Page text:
By the turn of the 20th century, Tsar Nicholas II was beginning to see the limits of his autocratic rule. Not only was his military in the midst of an embarrassing defeat to the Japanese, but at home his own people were becoming increasingly displeased with Russia’s outdated government. There was a wide range of political “parties,” such as the Constitutional Democrats (Kadets) , the Russian Social Democratic Workers’ Party , and the Party of Socialist Revolutionaries (SR). Each of these parties had different ideas for how to achieve change and what kind of change they wanted to see. They debated over complex decisions, such as whether the revolution should be violent or peaceful and whether or not to establish a socialist government immediately or to implement a capitalist system.
But while these details were being hashed out, the ones who would bring revolution to Russia – the workers and peasants – were becoming more and more unhappy with their poor working conditions and lack of a political voice. When workers at a factory in Putilov were abruptly dismissed, it was these average Russians who would would gather and march on the Winter Palace. And it was these average Russians who would be shot by the palace guards in the event later known as Bloody Sunday, kicking off the Revolution of 1905.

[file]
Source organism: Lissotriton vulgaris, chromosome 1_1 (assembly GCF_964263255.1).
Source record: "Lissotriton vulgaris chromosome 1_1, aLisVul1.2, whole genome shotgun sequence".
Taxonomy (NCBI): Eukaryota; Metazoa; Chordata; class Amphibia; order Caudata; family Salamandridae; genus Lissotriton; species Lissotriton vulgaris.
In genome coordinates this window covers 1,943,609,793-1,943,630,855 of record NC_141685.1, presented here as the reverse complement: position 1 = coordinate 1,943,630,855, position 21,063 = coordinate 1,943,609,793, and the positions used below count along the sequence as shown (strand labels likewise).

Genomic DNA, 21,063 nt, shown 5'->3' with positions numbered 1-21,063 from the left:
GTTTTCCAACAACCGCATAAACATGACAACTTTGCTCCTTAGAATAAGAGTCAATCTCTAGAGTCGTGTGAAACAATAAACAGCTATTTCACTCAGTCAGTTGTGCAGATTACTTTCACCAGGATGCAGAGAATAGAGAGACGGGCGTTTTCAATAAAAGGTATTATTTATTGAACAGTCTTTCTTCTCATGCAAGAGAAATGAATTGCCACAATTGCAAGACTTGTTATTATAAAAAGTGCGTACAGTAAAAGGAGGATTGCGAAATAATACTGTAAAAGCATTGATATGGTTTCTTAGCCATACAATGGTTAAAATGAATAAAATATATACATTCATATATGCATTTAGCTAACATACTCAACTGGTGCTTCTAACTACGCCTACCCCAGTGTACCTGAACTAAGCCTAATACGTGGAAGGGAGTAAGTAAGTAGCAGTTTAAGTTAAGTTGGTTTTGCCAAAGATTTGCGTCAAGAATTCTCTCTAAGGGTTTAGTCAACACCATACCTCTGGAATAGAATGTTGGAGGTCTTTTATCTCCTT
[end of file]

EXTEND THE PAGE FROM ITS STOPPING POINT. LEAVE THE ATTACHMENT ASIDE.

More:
Leading these average Russians was Father Georgii Gapon, a zealous Orthodox priest who headed the Assembly of Russian Factory Workers. Father Gapon is a key figure in the 1905 Revolution not because his political savviness or experience; He was significant because of his ability to connect the average Russian with the revolutionary movement. He was the same stratum as the workers and peasants, and even Lenin regarded him as an unconscious instrument of the revolution, like most of the Russian people.
Father Gapon was Every Russian. He marched on the Winter Palace not to overthrow the Tsar or to implement socialism or capitalism, but to secure more rights and freedom for the Russian people. He led the petitioners on Bloody Sunday because he, like the Russian people, had no other legitimate means to effect change. His own words written in his petition best sum up the intentions of Father Gapon and every Russian, saying:
“We workers, our children, our wives and our old, helpless parents have come, Lord, to seek truth and protection from you. We are impoverished and oppressed, unbearable work is imposed on us, we are despised and not recognized as human beings. We are treated as slaves, who must bear their fate and be silent. We have suffered terrible things, but we are pressed ever deeper into the abyss of poverty, ignorance and lack of rights.”